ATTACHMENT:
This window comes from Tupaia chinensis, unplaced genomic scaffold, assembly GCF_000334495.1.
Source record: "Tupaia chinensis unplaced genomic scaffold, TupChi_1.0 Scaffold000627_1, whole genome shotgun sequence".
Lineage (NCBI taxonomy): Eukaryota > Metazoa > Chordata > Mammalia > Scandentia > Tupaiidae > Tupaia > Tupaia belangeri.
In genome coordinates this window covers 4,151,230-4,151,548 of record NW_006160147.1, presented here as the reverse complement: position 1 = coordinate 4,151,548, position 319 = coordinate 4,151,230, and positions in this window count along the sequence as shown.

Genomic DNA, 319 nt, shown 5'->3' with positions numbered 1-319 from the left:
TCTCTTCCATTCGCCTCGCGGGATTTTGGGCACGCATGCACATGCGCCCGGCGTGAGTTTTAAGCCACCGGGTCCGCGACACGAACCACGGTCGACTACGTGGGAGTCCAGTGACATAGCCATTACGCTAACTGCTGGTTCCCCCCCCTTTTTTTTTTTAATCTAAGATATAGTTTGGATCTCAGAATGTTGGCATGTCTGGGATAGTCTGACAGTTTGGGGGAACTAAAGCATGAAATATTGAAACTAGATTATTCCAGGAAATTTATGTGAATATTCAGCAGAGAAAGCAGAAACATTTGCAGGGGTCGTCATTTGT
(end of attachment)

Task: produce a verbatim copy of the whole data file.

This window comes from Tupaia chinensis, unplaced genomic scaffold, assembly GCF_000334495.1.
Source record: "Tupaia chinensis unplaced genomic scaffold, TupChi_1.0 Scaffold000627_1, whole genome shotgun sequence".
Lineage (NCBI taxonomy): Eukaryota > Metazoa > Chordata > Mammalia > Scandentia > Tupaiidae > Tupaia > Tupaia belangeri.
In genome coordinates this window covers 4,151,230-4,151,548 of record NW_006160147.1, presented here as the reverse complement: position 1 = coordinate 4,151,548, position 319 = coordinate 4,151,230, and positions in this window count along the sequence as shown.

Genomic DNA, 319 nt, shown 5'->3' with positions numbered 1-319 from the left:
TCTCTTCCATTCGCCTCGCGGGATTTTGGGCACGCATGCACATGCGCCCGGCGTGAGTTTTAAGCCACCGGGTCCGCGACACGAACCACGGTCGACTACGTGGGAGTCCAGTGACATAGCCATTACGCTAACTGCTGGTTCCCCCCCCTTTTTTTTTTTAATCTAAGATATAGTTTGGATCTCAGAATGTTGGCATGTCTGGGATAGTCTGACAGTTTGGGGGAACTAAAGCATGAAATATTGAAACTAGATTATTCCAGGAAATTTATGTGAATATTCAGCAGAGAAAGCAGAAACATTTGCAGGGGTCGTCATTTGT